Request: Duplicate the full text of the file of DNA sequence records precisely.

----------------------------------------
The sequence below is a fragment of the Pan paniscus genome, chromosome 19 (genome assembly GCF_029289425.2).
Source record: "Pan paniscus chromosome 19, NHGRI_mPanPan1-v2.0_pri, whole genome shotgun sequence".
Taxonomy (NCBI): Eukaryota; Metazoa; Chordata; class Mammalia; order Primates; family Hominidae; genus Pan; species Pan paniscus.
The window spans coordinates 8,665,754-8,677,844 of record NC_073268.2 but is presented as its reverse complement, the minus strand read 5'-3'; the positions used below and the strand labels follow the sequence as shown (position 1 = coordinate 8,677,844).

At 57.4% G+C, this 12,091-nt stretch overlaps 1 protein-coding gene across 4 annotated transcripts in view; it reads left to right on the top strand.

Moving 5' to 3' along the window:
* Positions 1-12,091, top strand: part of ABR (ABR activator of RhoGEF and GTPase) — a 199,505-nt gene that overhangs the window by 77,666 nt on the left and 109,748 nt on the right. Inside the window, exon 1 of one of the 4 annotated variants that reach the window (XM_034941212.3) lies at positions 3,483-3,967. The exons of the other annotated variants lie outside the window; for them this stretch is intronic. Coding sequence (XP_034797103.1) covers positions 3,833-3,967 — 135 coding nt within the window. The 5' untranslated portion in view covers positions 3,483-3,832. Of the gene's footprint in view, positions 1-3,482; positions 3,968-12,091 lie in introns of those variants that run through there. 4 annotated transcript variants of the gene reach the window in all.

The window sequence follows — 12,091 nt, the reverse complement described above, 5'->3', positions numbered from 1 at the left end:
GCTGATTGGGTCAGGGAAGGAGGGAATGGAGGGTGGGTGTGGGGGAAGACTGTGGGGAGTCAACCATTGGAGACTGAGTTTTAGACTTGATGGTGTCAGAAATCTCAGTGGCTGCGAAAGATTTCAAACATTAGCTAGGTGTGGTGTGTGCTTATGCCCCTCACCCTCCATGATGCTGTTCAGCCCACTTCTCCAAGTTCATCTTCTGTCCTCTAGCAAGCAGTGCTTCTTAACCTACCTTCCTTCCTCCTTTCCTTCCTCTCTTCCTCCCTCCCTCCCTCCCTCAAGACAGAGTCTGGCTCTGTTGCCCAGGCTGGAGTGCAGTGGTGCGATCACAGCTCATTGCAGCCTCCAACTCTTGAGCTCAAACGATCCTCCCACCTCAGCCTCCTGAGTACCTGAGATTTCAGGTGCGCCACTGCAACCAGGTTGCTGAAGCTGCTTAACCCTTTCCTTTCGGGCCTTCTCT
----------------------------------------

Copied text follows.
The sequence below is a fragment of the Pan paniscus genome, chromosome 19 (genome assembly GCF_029289425.2).
Source record: "Pan paniscus chromosome 19, NHGRI_mPanPan1-v2.0_pri, whole genome shotgun sequence".
Taxonomy (NCBI): Eukaryota; Metazoa; Chordata; class Mammalia; order Primates; family Hominidae; genus Pan; species Pan paniscus.
The window spans coordinates 8,665,754-8,677,844 of record NC_073268.2 but is presented as its reverse complement, the minus strand read 5'-3'; the positions used below and the strand labels follow the sequence as shown (position 1 = coordinate 8,677,844).

At 57.4% G+C, this 12,091-nt stretch overlaps 1 protein-coding gene across 4 annotated transcripts in view; it reads left to right on the top strand.

Moving 5' to 3' along the window:
* Positions 1-12,091, top strand: part of ABR (ABR activator of RhoGEF and GTPase) — a 199,505-nt gene that overhangs the window by 77,666 nt on the left and 109,748 nt on the right. Inside the window, exon 1 of one of the 4 annotated variants that reach the window (XM_034941212.3) lies at positions 3,483-3,967. The exons of the other annotated variants lie outside the window; for them this stretch is intronic. Coding sequence (XP_034797103.1) covers positions 3,833-3,967 — 135 coding nt within the window. The 5' untranslated portion in view covers positions 3,483-3,832. Of the gene's footprint in view, positions 1-3,482; positions 3,968-12,091 lie in introns of those variants that run through there. 4 annotated transcript variants of the gene reach the window in all.

The window sequence follows — 12,091 nt, the reverse complement described above, 5'->3', positions numbered from 1 at the left end:
GCTGATTGGGTCAGGGAAGGAGGGAATGGAGGGTGGGTGTGGGGGAAGACTGTGGGGAGTCAACCATTGGAGACTGAGTTTTAGACTTGATGGTGTCAGAAATCTCAGTGGCTGCGAAAGATTTCAAACATTAGCTAGGTGTGGTGTGTGCTTATGCCCCTCACCCTCCATGATGCTGTTCAGCCCACTTCTCCAAGTTCATCTTCTGTCCTCTAGCAAGCAGTGCTTCTTAACCTACCTTCCTTCCTCCTTTCCTTCCTCTCTTCCTCCCTCCCTCCCTCCCTCAAGACAGAGTCTGGCTCTGTTGCCCAGGCTGGAGTGCAGTGGTGCGATCACAGCTCATTGCAGCCTCCAACTCTTGAGCTCAAACGATCCTCCCACCTCAGCCTCCTGAGTACCTGAGATTTCAGGTGCGCCACTGCAACCAGGTTGCTGAAGCTGCTTAACCCTTTCCTTTCGGGCCTTCTCT